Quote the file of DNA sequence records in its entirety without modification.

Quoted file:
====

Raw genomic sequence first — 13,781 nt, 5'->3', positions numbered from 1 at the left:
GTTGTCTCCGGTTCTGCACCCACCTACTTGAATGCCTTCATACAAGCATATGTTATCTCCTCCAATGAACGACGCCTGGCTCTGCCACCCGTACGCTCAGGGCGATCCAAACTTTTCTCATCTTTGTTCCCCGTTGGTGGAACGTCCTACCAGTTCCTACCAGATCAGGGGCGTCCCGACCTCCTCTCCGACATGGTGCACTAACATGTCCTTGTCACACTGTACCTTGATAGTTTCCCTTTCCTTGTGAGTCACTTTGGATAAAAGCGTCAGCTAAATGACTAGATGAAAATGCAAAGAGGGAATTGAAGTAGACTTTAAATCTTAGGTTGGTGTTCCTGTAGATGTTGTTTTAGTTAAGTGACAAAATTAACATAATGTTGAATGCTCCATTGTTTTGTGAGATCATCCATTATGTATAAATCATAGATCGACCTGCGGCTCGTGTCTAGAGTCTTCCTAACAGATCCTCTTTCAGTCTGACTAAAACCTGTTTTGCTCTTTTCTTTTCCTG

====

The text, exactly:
Raw genomic sequence first — 13,781 nt, 5'->3', positions numbered from 1 at the left:
GTTGTCTCCGGTTCTGCACCCACCTACTTGAATGCCTTCATACAAGCATATGTTATCTCCTCCAATGAACGACGCCTGGCTCTGCCACCCGTACGCTCAGGGCGATCCAAACTTTTCTCATCTTTGTTCCCCGTTGGTGGAACGTCCTACCAGTTCCTACCAGATCAGGGGCGTCCCGACCTCCTCTCCGACATGGTGCACTAACATGTCCTTGTCACACTGTACCTTGATAGTTTCCCTTTCCTTGTGAGTCACTTTGGATAAAAGCGTCAGCTAAATGACTAGATGAAAATGCAAAGAGGGAATTGAAGTAGACTTTAAATCTTAGGTTGGTGTTCCTGTAGATGTTGTTTTAGTTAAGTGACAAAATTAACATAATGTTGAATGCTCCATTGTTTTGTGAGATCATCCATTATGTATAAATCATAGATCGACCTGCGGCTCGTGTCTAGAGTCTTCCTAACAGATCCTCTTTCAGTCTGACTAAAACCTGTTTTGCTCTTTTCTTTTCCTG